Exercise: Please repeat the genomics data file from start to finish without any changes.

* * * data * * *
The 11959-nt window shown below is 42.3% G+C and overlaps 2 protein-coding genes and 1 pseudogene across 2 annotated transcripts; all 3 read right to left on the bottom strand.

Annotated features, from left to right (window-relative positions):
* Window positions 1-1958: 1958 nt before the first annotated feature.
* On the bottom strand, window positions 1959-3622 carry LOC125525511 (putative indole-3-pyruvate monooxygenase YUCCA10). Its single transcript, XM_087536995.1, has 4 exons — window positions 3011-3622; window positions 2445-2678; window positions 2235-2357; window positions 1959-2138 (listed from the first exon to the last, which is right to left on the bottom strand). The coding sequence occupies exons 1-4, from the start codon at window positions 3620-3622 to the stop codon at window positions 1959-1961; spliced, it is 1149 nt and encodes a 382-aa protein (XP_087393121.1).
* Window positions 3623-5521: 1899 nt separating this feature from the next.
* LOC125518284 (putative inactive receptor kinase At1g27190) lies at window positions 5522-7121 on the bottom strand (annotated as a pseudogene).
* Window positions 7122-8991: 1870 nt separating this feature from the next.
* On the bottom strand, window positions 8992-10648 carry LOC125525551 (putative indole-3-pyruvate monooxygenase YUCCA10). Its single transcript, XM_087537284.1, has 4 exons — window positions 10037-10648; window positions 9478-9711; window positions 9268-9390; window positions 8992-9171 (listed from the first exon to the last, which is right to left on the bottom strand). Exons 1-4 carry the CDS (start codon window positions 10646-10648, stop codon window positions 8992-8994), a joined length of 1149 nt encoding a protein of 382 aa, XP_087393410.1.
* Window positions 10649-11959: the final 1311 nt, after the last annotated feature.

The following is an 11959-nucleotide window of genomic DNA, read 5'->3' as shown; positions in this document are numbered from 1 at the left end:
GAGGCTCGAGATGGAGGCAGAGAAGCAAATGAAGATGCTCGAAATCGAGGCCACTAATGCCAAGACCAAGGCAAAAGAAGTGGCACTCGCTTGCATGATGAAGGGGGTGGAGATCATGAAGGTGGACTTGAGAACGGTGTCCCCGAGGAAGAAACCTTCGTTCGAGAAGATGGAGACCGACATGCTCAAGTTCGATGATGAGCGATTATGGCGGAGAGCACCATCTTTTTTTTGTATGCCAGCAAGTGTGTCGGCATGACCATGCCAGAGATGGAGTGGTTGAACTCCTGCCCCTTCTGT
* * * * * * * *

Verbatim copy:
The 11959-nt window shown below is 42.3% G+C and overlaps 2 protein-coding genes and 1 pseudogene across 2 annotated transcripts; all 3 read right to left on the bottom strand.

Annotated features, from left to right (window-relative positions):
* Window positions 1-1958: 1958 nt before the first annotated feature.
* On the bottom strand, window positions 1959-3622 carry LOC125525511 (putative indole-3-pyruvate monooxygenase YUCCA10). Its single transcript, XM_087536995.1, has 4 exons — window positions 3011-3622; window positions 2445-2678; window positions 2235-2357; window positions 1959-2138 (listed from the first exon to the last, which is right to left on the bottom strand). The coding sequence occupies exons 1-4, from the start codon at window positions 3620-3622 to the stop codon at window positions 1959-1961; spliced, it is 1149 nt and encodes a 382-aa protein (XP_087393121.1).
* Window positions 3623-5521: 1899 nt separating this feature from the next.
* LOC125518284 (putative inactive receptor kinase At1g27190) lies at window positions 5522-7121 on the bottom strand (annotated as a pseudogene).
* Window positions 7122-8991: 1870 nt separating this feature from the next.
* On the bottom strand, window positions 8992-10648 carry LOC125525551 (putative indole-3-pyruvate monooxygenase YUCCA10). Its single transcript, XM_087537284.1, has 4 exons — window positions 10037-10648; window positions 9478-9711; window positions 9268-9390; window positions 8992-9171 (listed from the first exon to the last, which is right to left on the bottom strand). Exons 1-4 carry the CDS (start codon window positions 10646-10648, stop codon window positions 8992-8994), a joined length of 1149 nt encoding a protein of 382 aa, XP_087393410.1.
* Window positions 10649-11959: the final 1311 nt, after the last annotated feature.

The following is an 11959-nucleotide window of genomic DNA, read 5'->3' as shown; positions in this document are numbered from 1 at the left end:
GAGGCTCGAGATGGAGGCAGAGAAGCAAATGAAGATGCTCGAAATCGAGGCCACTAATGCCAAGACCAAGGCAAAAGAAGTGGCACTCGCTTGCATGATGAAGGGGGTGGAGATCATGAAGGTGGACTTGAGAACGGTGTCCCCGAGGAAGAAACCTTCGTTCGAGAAGATGGAGACCGACATGCTCAAGTTCGATGATGAGCGATTATGGCGGAGAGCACCATCTTTTTTTTGTATGCCAGCAAGTGTGTCGGCATGACCATGCCAGAGATGGAGTGGTTGAACTCCTGCCCCTTCTGT